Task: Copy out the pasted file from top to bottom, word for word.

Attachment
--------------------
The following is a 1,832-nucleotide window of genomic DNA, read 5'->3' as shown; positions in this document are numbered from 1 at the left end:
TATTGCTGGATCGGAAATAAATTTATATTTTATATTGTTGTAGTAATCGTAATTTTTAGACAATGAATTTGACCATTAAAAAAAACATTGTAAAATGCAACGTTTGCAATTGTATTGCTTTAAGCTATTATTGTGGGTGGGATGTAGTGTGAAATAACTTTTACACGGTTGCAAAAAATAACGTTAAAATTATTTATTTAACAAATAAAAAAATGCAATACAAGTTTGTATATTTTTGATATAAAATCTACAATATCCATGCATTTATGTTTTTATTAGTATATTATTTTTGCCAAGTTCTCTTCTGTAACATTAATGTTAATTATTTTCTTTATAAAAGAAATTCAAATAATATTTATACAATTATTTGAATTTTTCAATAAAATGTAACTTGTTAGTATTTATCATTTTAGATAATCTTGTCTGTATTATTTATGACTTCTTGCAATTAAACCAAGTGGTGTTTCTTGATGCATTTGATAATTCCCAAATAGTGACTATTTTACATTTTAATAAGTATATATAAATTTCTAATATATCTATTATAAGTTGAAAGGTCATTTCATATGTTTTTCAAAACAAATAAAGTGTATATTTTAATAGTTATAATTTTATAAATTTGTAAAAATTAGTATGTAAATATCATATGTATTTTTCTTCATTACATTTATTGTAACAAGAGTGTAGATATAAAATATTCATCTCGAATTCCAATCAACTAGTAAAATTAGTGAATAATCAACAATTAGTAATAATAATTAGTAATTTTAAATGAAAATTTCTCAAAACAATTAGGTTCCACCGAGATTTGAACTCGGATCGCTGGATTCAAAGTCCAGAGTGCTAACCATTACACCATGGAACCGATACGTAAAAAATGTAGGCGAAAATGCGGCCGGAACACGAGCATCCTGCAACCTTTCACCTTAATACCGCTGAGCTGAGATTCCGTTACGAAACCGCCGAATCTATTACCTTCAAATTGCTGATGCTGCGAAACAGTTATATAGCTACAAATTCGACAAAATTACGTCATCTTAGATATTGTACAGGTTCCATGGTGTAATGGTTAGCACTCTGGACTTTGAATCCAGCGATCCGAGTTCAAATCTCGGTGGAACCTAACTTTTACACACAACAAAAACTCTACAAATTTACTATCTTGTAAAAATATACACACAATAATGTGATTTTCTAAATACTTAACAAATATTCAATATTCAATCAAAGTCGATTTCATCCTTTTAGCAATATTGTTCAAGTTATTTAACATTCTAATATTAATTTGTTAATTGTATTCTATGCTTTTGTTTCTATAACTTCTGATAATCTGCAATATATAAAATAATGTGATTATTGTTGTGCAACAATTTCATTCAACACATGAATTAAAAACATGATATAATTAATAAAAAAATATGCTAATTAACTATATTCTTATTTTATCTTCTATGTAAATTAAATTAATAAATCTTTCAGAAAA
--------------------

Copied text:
The following is a 1,832-nucleotide window of genomic DNA, read 5'->3' as shown; positions in this document are numbered from 1 at the left end:
TATTGCTGGATCGGAAATAAATTTATATTTTATATTGTTGTAGTAATCGTAATTTTTAGACAATGAATTTGACCATTAAAAAAAACATTGTAAAATGCAACGTTTGCAATTGTATTGCTTTAAGCTATTATTGTGGGTGGGATGTAGTGTGAAATAACTTTTACACGGTTGCAAAAAATAACGTTAAAATTATTTATTTAACAAATAAAAAAATGCAATACAAGTTTGTATATTTTTGATATAAAATCTACAATATCCATGCATTTATGTTTTTATTAGTATATTATTTTTGCCAAGTTCTCTTCTGTAACATTAATGTTAATTATTTTCTTTATAAAAGAAATTCAAATAATATTTATACAATTATTTGAATTTTTCAATAAAATGTAACTTGTTAGTATTTATCATTTTAGATAATCTTGTCTGTATTATTTATGACTTCTTGCAATTAAACCAAGTGGTGTTTCTTGATGCATTTGATAATTCCCAAATAGTGACTATTTTACATTTTAATAAGTATATATAAATTTCTAATATATCTATTATAAGTTGAAAGGTCATTTCATATGTTTTTCAAAACAAATAAAGTGTATATTTTAATAGTTATAATTTTATAAATTTGTAAAAATTAGTATGTAAATATCATATGTATTTTTCTTCATTACATTTATTGTAACAAGAGTGTAGATATAAAATATTCATCTCGAATTCCAATCAACTAGTAAAATTAGTGAATAATCAACAATTAGTAATAATAATTAGTAATTTTAAATGAAAATTTCTCAAAACAATTAGGTTCCACCGAGATTTGAACTCGGATCGCTGGATTCAAAGTCCAGAGTGCTAACCATTACACCATGGAACCGATACGTAAAAAATGTAGGCGAAAATGCGGCCGGAACACGAGCATCCTGCAACCTTTCACCTTAATACCGCTGAGCTGAGATTCCGTTACGAAACCGCCGAATCTATTACCTTCAAATTGCTGATGCTGCGAAACAGTTATATAGCTACAAATTCGACAAAATTACGTCATCTTAGATATTGTACAGGTTCCATGGTGTAATGGTTAGCACTCTGGACTTTGAATCCAGCGATCCGAGTTCAAATCTCGGTGGAACCTAACTTTTACACACAACAAAAACTCTACAAATTTACTATCTTGTAAAAATATACACACAATAATGTGATTTTCTAAATACTTAACAAATATTCAATATTCAATCAAAGTCGATTTCATCCTTTTAGCAATATTGTTCAAGTTATTTAACATTCTAATATTAATTTGTTAATTGTATTCTATGCTTTTGTTTCTATAACTTCTGATAATCTGCAATATATAAAATAATGTGATTATTGTTGTGCAACAATTTCATTCAACACATGAATTAAAAACATGATATAATTAATAAAAAAATATGCTAATTAACTATATTCTTATTTTATCTTCTATGTAAATTAAATTAATAAATCTTTCAGAAAA